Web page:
Ironbark Zinc is considering the potential for a high-grade development with a targeted 1Mtpa production rate and lower capital cost for its giant Citronen zinc project in Greenland. The starter project would target most of the shallow Beach Zone of the Citronen resource that is also in the measured resource category, while allowing for an expansion to the original feasibility study output of 3.3Mtpa.
ASX-listed Ironbark Zinc has joined the growing contingent of junior mining companies that are considering a smaller initial project development with lower capital costs, that will be better received by potential investors.
International mining consultancy Mining Plus is working on a mining model with a targeted 1 million tonne per annum, or “Mtpa”, production rate for its giant Citronen zinc project in Greenland.
While smaller than the 3.3Mtpa project envisioned in the company’s feasibility study completed in September 2017, the revised model is expected to benefit from a substantially higher-grade inventory in the early years of production.
The initial development will target most of the shallow Beach Zone, the highest-grade portion of the Citronen resource, which is also in the high confidence measured resource category.
Beach Zone mineralisation starts at just 40m below surface and is adjacent to the planned deep-water shipping port, which could simplify the company’s logistics.
This proposal is expected to allow for an expansion to the original feasibility study output at a later time.
Management said that work has started on this “higher-grade, smaller mine” initiative and that it would release a revised feasibility study within two months.
Mining Plus is also reviewing the original 3.3Mtpa mining schedule and has initially produced a modified plan that provides an increased head grade of 6.15% zinc in the first year and an average head grade of 5.74% zinc in the first four years.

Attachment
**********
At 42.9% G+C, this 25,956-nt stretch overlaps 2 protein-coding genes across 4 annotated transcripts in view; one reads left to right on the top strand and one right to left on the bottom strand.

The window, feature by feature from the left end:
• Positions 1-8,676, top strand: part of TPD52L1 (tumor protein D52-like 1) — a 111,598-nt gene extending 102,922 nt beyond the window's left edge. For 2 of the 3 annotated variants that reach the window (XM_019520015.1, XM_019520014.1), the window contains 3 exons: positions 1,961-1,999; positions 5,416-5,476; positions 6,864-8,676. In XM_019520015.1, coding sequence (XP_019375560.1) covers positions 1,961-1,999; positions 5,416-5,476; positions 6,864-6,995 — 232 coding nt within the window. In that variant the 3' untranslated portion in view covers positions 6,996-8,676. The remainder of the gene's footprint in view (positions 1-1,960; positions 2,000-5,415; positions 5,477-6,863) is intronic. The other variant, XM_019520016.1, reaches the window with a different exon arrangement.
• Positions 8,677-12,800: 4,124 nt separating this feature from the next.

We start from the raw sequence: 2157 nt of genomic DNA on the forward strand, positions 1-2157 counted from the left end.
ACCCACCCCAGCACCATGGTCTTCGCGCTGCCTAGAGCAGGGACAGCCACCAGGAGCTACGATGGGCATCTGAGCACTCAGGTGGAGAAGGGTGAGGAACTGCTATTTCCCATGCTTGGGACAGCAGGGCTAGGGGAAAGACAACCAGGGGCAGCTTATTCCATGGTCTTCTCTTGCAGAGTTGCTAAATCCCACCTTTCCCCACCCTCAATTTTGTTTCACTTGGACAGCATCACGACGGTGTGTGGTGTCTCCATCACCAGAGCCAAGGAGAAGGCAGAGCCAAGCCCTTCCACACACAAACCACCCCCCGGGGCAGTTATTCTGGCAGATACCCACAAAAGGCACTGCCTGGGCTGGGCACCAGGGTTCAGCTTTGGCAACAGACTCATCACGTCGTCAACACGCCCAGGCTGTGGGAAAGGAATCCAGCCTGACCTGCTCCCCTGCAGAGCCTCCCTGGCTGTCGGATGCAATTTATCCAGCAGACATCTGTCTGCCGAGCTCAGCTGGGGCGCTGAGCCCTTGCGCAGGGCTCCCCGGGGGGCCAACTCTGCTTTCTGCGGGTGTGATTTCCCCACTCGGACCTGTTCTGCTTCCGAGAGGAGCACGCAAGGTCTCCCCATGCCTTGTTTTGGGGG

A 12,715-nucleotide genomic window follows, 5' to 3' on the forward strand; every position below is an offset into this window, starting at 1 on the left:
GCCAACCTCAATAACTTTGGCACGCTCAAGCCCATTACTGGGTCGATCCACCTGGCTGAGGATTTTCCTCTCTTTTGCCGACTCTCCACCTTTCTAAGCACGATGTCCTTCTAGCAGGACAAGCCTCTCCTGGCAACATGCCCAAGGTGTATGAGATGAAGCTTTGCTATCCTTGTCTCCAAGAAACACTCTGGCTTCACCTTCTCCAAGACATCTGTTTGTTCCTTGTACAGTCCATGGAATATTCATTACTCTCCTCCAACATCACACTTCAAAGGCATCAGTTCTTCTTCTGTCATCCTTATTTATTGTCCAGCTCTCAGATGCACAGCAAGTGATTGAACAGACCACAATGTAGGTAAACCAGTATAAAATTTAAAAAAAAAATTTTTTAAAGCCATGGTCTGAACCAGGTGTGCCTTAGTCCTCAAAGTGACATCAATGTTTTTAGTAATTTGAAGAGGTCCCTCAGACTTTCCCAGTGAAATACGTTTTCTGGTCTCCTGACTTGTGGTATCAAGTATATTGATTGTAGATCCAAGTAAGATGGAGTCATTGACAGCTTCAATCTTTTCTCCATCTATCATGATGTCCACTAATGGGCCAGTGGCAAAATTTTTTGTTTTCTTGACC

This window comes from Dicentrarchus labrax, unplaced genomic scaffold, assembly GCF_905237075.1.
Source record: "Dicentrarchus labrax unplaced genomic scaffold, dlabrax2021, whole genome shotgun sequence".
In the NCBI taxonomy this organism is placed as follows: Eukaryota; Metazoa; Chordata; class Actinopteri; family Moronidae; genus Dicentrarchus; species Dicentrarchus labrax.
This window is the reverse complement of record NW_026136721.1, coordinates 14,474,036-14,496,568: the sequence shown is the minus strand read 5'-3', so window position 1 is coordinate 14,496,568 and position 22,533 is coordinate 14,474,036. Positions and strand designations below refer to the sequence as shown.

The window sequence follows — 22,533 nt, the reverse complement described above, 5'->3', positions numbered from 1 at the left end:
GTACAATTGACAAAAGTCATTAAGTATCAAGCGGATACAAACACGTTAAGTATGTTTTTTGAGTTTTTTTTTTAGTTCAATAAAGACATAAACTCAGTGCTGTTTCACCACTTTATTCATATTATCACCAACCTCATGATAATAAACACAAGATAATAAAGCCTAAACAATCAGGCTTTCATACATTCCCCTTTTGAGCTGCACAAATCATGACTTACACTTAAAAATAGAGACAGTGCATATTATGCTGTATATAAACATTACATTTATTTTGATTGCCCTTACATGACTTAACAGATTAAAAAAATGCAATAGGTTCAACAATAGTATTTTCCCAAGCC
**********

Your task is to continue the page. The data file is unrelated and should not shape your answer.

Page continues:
Further work is required to update this revised schedule in the existing feasibility study.
Citronen, which is held by Ironbark under a 30-year mining licence, is one of the world’s largest undeveloped zinc-lead resources with a JORC resource of 70.8 million tonnes grading 5.7% zinc and lead.
The feasibility study completed in 2017 presented some compelling numbers based on a project with an initial 14-year mine life, a throughput of 3.3 million tonnes per annum and an average annual production of 150,000 tonnes of zinc metal.
The post-tax net present value has been calculated by Ironbark at a very significant USD$909m while the projected internal rate of return is 35%. Payback is estimated to be just 2.5 years from project cashflows despite a relatively hefty capital cost of USD$514m.
In December last year, the company applied for two new exploration licences covering 400 square kilometres that may host potential extensions of the project.
Ironbark has also proved the viability of seaborne access to and from the project using icebreaking cargo ships.
While more work is required before Ironbark can explicitly spell out the numbers for a smaller, starter project, the proposal certainly offers the potential to draw potential investors to a higher-grade and lower cost development that can still be potentially expanded at a later date.
Watch this space.